Other names: MACIE, macie

Enzymes are nature's catalysts, essential for the chemistry of life. Industrially relevant applications range from food science to laundry. We have now released MACiE, an electronic database of well-characterised enzymatic reactions. MACiE is the result of more than three years' collaboration between the Mitchell and Murray-Rust groups in the Unilever Centre and Prof. Janet Thornton at the European Bioinformatics Institute. The database contains the reaction mechanisms for 100 individual enzymes; this includes the overall reactions and the multiple steps that constitute them. We hold the data in CMLReact, a novel XML application. We are developing software for classifying enzymes in a manner complementary to the existing EC (Enzyme Commission) scheme, which has been the state-of-the-art since the 1960's. MACiE (Mechanism, Annotation and Classification in Enzymes) is available at Version 1 of MACiE consists of a non-homologous dataset of enzymes with known structure. 100 overall reaction mechanisms comprising 358 reaction steps are included. The MACiE website contains images of every reaction step, showing each starting material, intermediate and product. Annotations describe the part each amino acid plays in each reaction step, as well as listing the mechanistic attributes. Most of the reactions can also be viewed as animations. It is even possible interactively to browse MACiE's chemical space as a HyperGraph projection using a Java applet. Our preliminary analysis has enabled us to draw some conclusions about the roles played by the different amino acid residues in enzyme catalysis. Amino acids with alkyl or aryl side-chains have been shown to act mainly as main-chain spectators. In contrast, amino acids with side-chain chemical functionality rarely act through their main-chains. A study of the mechanisms of the 358 distinct reaction steps in MACiE reveals that amino acids accomplish nearly all their chemistry through simple acid/base catalysis - 236 of these steps are proton transfers. Nonetheless, a significant variety of mechanisms are used, including some, such as the Claisen condensation, Claisen rearrangement, Amadori rearrangement and aldol condensation, familiar from in vitro organic chemistry, and 26 steps involve radical chemistry. Following a major revision of the annotation used in MACiE we have now a consistent way to describe the chemistry performed by enzymes in each step of the reactions they catalyse. This allows us to address classification in enzymes in a way different to that established by the EC. Whereas the latter classification considers only the overall reaction catalysed, ours is based on the mechanistic approaches undertaken by the different enzymes to perform their functions. Enzymes that catalyse completely different overall reactions can share a very similar catalytic site, and therefore the mechanism used to transform substrates into products can be similar. On the other hand, diverse enzymes can catalyse the same overall reaction by quite different sequences of steps, as we find with four distinct classes of beta lactamases. With the detailed knowledge about reaction mechanisms we have nowadays, this new approach to classifying enzymes seems a natural evolution of the traditional classification methods. Finally, amino acids that bind the substrate but play no direct catalytic role will be considered in future versions of MACiE and some interesting results are expected in this area.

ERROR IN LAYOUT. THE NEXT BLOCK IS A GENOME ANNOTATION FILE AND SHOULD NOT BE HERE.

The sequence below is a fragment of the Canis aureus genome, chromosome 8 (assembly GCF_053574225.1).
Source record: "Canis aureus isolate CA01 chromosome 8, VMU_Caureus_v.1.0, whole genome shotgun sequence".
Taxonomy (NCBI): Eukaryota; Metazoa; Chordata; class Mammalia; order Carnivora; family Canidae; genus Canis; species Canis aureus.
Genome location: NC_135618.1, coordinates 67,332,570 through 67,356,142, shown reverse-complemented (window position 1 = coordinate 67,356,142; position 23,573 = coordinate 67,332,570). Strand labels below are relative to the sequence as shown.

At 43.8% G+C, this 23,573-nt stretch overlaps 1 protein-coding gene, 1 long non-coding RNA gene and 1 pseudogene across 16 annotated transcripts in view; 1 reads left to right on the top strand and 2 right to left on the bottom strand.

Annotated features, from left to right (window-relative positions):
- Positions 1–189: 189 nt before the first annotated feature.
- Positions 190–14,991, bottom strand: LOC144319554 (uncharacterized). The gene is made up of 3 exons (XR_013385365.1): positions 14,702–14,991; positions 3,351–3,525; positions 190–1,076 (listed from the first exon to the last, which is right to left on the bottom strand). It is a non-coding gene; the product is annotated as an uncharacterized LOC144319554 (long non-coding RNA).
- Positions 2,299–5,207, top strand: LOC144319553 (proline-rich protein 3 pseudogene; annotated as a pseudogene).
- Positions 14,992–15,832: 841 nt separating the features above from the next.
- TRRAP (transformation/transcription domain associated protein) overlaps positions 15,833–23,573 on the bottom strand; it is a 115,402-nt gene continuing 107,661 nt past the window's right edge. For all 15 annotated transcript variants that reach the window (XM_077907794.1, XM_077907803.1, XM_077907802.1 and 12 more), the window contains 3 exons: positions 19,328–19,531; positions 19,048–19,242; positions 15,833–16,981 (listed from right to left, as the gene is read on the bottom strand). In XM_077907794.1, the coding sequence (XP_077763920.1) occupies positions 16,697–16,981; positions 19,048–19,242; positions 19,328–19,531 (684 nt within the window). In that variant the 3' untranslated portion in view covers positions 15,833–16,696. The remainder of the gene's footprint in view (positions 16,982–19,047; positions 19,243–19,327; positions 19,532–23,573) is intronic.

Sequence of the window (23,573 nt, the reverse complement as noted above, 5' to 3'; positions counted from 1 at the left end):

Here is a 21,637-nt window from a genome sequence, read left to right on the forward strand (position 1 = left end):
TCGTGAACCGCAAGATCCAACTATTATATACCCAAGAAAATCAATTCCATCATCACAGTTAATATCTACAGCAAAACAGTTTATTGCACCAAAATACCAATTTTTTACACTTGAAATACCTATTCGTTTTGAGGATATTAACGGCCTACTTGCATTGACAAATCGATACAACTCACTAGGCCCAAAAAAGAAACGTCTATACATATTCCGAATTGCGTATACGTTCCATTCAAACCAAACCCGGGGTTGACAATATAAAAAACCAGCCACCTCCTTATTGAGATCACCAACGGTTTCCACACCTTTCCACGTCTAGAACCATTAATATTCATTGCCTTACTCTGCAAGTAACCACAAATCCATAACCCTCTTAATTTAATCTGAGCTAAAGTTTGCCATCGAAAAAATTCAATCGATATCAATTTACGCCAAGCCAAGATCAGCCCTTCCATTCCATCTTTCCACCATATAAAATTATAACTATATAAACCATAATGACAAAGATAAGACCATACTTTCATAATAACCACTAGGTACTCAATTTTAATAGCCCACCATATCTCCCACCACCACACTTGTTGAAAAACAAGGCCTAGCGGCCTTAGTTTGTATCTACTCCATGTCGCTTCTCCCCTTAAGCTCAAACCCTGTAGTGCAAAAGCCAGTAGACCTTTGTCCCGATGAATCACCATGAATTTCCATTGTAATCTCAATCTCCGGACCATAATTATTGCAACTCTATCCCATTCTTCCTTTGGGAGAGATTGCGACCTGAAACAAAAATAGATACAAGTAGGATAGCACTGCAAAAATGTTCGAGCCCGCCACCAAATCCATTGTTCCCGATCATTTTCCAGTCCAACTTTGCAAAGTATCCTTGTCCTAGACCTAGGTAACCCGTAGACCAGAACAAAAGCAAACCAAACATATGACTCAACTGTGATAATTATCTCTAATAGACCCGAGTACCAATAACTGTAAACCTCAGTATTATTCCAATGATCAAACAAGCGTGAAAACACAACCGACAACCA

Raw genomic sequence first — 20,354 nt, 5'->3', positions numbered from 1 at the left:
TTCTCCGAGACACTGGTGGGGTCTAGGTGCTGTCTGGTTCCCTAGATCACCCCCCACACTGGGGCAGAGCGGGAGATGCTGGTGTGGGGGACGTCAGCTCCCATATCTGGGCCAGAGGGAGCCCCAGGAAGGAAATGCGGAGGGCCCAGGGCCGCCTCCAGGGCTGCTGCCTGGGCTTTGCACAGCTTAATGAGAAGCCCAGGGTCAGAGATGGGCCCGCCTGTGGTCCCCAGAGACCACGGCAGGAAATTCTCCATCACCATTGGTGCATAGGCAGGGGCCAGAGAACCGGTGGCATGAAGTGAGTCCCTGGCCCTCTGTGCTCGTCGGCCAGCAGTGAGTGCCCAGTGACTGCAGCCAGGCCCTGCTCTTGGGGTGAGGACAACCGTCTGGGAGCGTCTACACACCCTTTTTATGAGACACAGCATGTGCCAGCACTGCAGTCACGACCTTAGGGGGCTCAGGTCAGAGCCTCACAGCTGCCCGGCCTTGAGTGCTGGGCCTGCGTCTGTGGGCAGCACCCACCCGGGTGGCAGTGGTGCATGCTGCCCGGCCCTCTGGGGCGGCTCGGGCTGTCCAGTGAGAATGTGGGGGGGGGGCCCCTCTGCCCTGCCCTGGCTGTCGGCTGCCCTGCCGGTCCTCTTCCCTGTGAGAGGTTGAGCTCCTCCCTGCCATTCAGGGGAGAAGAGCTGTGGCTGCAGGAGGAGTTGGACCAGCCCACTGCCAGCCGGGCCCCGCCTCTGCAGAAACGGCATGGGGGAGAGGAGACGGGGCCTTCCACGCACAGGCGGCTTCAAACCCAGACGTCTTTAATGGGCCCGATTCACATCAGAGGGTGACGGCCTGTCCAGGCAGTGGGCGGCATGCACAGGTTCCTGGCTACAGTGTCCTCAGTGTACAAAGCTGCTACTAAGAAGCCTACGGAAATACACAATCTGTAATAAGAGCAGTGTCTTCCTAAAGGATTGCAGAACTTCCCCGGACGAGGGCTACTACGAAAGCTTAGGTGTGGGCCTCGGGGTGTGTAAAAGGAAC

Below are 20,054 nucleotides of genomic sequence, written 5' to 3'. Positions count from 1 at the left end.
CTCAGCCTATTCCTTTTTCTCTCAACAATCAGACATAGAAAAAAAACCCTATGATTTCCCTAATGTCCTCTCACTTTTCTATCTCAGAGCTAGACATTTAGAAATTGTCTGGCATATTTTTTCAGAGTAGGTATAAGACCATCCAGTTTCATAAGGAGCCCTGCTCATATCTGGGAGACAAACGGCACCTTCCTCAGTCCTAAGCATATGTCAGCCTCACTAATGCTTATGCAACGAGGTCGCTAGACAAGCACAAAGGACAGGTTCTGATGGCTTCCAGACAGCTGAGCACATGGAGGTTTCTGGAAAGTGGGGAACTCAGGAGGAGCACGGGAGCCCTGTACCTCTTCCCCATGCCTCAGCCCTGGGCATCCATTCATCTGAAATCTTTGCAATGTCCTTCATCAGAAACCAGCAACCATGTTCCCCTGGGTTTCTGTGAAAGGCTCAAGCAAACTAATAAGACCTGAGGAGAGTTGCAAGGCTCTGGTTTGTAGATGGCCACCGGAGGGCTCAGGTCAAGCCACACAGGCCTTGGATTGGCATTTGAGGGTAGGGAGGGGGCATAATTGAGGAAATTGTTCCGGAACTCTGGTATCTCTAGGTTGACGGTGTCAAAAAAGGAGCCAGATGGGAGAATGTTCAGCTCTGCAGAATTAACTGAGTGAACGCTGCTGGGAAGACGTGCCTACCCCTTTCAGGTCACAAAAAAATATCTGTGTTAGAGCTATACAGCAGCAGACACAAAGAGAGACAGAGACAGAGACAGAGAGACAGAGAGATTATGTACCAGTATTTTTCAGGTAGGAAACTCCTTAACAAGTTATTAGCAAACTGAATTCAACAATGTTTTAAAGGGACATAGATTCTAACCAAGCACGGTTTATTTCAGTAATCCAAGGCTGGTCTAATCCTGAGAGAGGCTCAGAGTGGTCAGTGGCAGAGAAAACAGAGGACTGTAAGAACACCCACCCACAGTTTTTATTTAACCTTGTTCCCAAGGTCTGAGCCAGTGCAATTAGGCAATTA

metabolic and signaling pathways enzymes and enzyme nomenclature enzyme chemistry protein binding sites small molecule

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